He also said that it can be hard as a student to make time for regular therapy sessions. Albrecht said that one time, he forgot to pick up his prescription for three days because he was overwhelmed with school. 

"You’re allowed to have emotions [at Penn], but there is a caveat — you’re still expected to do everything and be fully functional," he said. 

“That’s just not realistic when you have mental health issues,” Albrecht said. “You just can’t do certain things sometimes. You can try to fight against it and not let it affect you, but sometimes you can’t. At Penn, that’s not necessarily an option.”

Liu, who is on the Penn Student Insurance Plan, said one of her concerns was the cost of prescriptions and co-payments for therapy sessions. She said that, although it is “thankfully not an issue” for her, it could definitely be a financial burden for some.

According to the outline of PSIP coverage, Penn students using a preferred provider must pay a $10 co-pay per visit for outpatient mental health services, such as therapy sessions, and a $100 co-pay for admission to inpatient services, such as psychiatric hospitals. 

While a preferred health care provider has a contract with health insurance companies, a non-preferred provider does not. If students go to a non-preferred provider, students must pay 30 percent of the full bill, or the co-insurance, which can be substantially more than a co-pay. Prescription co-pays can vary from $20 to $40 per month depending on the brand and type of drug.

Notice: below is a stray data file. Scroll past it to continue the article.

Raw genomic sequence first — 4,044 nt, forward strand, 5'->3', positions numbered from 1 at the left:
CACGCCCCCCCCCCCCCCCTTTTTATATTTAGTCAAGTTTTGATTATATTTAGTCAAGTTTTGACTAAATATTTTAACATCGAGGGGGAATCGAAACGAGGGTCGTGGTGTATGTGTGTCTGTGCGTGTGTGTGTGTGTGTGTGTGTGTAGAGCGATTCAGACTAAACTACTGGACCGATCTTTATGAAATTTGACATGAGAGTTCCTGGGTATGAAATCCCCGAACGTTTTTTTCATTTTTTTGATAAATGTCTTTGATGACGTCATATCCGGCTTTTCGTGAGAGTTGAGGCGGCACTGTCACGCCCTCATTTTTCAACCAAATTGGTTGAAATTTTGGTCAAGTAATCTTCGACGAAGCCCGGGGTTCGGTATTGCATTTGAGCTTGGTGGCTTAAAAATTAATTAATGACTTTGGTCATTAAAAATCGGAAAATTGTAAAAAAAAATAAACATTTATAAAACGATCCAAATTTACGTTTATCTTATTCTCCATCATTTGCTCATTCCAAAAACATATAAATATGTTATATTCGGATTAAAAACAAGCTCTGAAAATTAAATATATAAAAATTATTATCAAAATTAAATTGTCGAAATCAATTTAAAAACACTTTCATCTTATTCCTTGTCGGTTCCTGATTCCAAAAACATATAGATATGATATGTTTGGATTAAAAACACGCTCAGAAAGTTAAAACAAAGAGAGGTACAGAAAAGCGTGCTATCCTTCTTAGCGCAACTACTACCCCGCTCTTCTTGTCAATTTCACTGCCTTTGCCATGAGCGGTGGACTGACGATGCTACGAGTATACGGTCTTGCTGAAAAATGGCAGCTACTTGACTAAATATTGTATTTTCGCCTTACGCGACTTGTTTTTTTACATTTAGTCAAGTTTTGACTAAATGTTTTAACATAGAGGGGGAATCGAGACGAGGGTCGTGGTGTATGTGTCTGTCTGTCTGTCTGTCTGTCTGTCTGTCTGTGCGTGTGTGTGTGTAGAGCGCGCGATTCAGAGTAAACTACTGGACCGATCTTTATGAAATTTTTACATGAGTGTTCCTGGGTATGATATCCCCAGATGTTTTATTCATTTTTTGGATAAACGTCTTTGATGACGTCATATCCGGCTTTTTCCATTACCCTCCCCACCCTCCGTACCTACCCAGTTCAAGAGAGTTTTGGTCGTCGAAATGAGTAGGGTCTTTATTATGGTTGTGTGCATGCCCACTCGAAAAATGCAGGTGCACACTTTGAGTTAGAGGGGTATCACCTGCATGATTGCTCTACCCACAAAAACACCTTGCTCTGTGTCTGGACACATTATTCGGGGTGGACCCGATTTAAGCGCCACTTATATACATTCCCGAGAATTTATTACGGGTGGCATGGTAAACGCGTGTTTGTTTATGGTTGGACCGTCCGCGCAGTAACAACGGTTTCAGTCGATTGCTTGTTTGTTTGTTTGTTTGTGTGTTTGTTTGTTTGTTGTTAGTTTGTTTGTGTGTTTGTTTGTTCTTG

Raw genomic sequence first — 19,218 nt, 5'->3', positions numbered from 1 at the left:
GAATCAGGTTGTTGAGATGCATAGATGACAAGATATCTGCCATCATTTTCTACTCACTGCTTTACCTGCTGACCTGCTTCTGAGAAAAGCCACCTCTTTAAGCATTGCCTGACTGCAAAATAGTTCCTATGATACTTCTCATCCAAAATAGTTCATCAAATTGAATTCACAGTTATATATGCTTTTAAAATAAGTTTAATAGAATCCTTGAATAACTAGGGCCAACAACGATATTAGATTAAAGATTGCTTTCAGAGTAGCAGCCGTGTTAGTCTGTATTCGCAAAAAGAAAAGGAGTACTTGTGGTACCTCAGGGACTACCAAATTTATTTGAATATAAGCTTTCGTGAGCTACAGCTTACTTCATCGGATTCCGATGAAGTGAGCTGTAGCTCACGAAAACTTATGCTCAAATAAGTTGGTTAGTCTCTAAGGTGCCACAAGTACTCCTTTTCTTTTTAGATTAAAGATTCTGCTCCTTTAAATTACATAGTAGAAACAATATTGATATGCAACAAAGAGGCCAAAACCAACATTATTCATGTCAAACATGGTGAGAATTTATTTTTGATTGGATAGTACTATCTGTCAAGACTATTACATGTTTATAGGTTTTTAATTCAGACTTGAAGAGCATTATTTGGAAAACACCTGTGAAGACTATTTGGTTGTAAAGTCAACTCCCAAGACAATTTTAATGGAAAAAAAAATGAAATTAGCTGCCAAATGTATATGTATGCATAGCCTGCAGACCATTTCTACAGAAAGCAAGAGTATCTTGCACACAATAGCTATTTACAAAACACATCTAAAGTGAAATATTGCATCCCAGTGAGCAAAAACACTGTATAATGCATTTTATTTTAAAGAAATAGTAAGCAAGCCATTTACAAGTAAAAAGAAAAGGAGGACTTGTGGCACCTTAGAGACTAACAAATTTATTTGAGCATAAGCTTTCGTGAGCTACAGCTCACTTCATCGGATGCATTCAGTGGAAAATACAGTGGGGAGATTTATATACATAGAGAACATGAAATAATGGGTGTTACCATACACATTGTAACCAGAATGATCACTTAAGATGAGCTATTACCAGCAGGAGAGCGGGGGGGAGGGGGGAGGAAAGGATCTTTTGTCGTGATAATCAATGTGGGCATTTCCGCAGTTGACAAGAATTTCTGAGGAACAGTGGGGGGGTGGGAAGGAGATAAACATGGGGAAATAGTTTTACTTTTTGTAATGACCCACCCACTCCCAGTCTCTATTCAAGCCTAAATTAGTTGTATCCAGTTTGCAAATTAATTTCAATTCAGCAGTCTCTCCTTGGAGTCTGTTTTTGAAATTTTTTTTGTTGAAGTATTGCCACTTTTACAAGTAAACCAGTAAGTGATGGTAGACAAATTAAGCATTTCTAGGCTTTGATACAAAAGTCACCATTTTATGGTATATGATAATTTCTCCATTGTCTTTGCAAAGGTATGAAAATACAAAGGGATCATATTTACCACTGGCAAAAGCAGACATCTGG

“It kind of bugs me that it does cost some money. Some people may not feel like spending $10 a month on this kind of stuff is the best way of spending $10,” Liu said. “I’m just very fortunate this isn’t an issue for me, but I definitely know people and have friends who would feel like that is an extra financial burden.”

Students may also see differences in their prescriptions based on the psychiatrist to whom they are assigned. The class of medications that treat anxiety and depression are called selective serotonin reuptake inhibitors, or SSRIs.

“There’s a number of different specific medications that fall into that group,” said Karin Borgmann-Winter, a psychiatrist in the Department of Child and Adolescent Psychiatry and Behavioral Sciences at the Children's Hospital of Philadelphia. “A different psychiatrist might use different versions of those for the treatment of anxiety and depression.”


The HELP Line: 215-898-HELP

Counseling and Psychological Services: 215-898-7021 (active 24/7)

Student Health Service: 215-746-3535

Office of the Vice Provost for University Life: 215-898-6081

University Chaplain’s Office: 215-898-8456

Reach-A-Peer Helpline

  • 215-573-2727 (every day from 9 p.m. to 1 a.m.)
  • 215-515-7332 (texting service available 24/7)

Penn Benjamins (in-person peer counseling)

  • Su, M, T 8-11 p.m. Harnwell Library First Floor
  • W, Tr 8-11 p.m. Houston Hall Chaplains Office